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Mahoning Judge pleads guilty

Krichbaum likely will face civil suit from Nov. 16 crash into bicyclist

Staff photo / David Skolnick ... Mahoning County Common Pleas Court Judge R. Scott Krichbaum, left, stands in Mahoning County Court in Canfield with his attorney, Ronald Yarwood, to plead guilty to two misdemeanors.

CANFIELD — R. Scott Krichbaum, a Mahoning County Common Pleas Court judge, pleaded guilty to charges of reckless operation and improperly overtaking / passing a vehicle for crashing his SUV into a bicyclist, but his legal issues stemming from the incident likely aren’t over.

Krichbaum, 71, of Boardman, was fined $400 with $100 in court costs Friday in Mahoning County Court in Canfield by David E. Stucki, a visiting judge from Stark County.

Krichbaum crashed Nov. 16 on Sharrott Road in Beaver into Cameron J. Wyant of Boardman, 19, who was thrown from his bicycle into a ditch.

Krichbaum left the scene, and his identity wasn’t discovered until a day later when his attorney, Ronald Yarwood, contacted Beaver police. Yarwood said the judge noticed the passenger-side mirror on his 2023 Kia Telluride SUV was missing and that he saw the accident on the local television news.

Restitution to Wyant, who suffered injuries, was supposed to be part of a deal worked out with Yarwood on behalf of Krichbaum, said Andrew Rogalski, an assistant Cuyahoga County prosecutor assigned as special prosecutor for this case.

But Wyant is considering a civil case against Krichbaum so it wasn’t included in Friday’s sentencing, Rogalski said.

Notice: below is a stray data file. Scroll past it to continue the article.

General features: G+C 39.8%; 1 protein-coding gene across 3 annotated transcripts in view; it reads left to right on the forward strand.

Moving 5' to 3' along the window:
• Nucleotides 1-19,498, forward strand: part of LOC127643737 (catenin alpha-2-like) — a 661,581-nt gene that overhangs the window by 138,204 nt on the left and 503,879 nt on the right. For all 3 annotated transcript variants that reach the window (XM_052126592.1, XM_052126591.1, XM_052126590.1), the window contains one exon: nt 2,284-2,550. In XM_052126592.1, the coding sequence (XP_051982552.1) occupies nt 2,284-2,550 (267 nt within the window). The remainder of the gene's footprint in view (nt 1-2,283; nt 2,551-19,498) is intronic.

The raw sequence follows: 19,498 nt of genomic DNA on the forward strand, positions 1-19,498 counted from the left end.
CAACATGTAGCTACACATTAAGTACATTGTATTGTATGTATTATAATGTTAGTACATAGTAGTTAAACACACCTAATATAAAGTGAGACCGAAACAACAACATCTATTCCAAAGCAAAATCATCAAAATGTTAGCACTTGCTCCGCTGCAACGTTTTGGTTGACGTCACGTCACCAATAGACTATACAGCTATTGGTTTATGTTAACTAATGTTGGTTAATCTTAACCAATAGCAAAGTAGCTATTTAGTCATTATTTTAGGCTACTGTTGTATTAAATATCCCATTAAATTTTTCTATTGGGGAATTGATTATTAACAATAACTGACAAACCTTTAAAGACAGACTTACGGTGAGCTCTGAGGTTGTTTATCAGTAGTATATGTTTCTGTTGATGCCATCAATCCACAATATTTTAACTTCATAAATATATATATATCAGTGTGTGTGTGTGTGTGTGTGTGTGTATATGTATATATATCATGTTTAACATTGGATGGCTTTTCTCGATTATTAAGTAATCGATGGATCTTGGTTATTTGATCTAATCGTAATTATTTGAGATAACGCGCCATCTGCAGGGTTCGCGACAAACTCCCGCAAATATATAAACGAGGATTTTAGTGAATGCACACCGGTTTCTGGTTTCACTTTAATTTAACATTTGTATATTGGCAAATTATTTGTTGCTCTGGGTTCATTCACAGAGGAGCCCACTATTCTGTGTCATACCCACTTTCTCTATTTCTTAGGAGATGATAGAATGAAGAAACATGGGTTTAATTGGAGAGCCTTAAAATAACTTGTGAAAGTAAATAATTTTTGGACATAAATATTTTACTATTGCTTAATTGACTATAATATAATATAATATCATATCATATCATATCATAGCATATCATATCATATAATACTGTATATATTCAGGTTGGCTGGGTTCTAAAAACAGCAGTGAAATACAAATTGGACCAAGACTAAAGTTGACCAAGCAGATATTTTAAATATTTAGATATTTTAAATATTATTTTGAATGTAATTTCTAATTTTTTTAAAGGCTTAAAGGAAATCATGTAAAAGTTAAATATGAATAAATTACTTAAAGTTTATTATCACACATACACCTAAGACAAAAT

“I talked to the Wyant family about restitution in a criminal case vs. potentially seeking compensatory damages in a civil case,” Rogalski said. “The state was going to insist on restitution in the criminal case. But it was decided Cameron Wyant, through his attorney, would prefer to pursue that through a private criminal case.”

John Wyant, the victim’s father, said in court Friday that the “hit-and-run crash in which Mr. Krichbaum left my son lying in a ditch on the side of the road” was “so severe” that neighbors heard it and helped him while the judge drove away.

“He left my son alone and helpless on the side of the road crying out in pain without stopping or calling for help,” Wyant’s father said.

John Wyant added: “Those impacted by these crashes deserve better. Cameron deserves better. The people of this Valley deserve better.”

Cameron Wyant said after Krichbaum’s SUV hit him, it caused him to have numbness on his side, along with scar on the arm where he was hit.

His father said: “He has some ongoing issues that we’re just trying to deal with right now.”

Stucki said to Cameron Wyant: “I’m sorry you have to endure that. I wish you well in your future.”

Stucki, a retired family court judge, was appointed by Ohio Supreme Court Chief Justice Sharon Kennedy after the four Mahoning County Court judges recused themselves.

Rogalski said he and Yarwood worked out a “negotiated settlement” before the charges were filed.

The $400 fine was the maximum amount Krichbaum could have faced with $250 for reckless operation, a fourth-degree misdemeanor, and $150 for the other charge, a minor misdemeanor.

“Quite candidly, my client wanted to come in and acknowledge responsibility, and he is doing that by pleading guilty,” Yarwood said.

Yarwood said Krichbaum “accepts full accountability by entering a plea here at arraignment.”

While the incident in Beaver occurred about 6 p.m. Nov. 16, charges weren’t filed until Dec. 30.

It took time for Wyant to contact Rogalski and for a settlement to be negotiated.

The passenger-side mirror was found by police at the scene of the incident and came off Krichbaum’s car after he struck the bicyclist while passing him. Krichbaum, through Yarwood, came forward a day after the incident.

Krichbaum, a Republican, was first elected to the common pleas court’s general division bench in 1990 after being a court bailiff and then a high-profile defense attorney. Krichbaum has been reelected to five additional six-year terms. He cannot run for reelection in 2026 because of the state’s age limit on judges.

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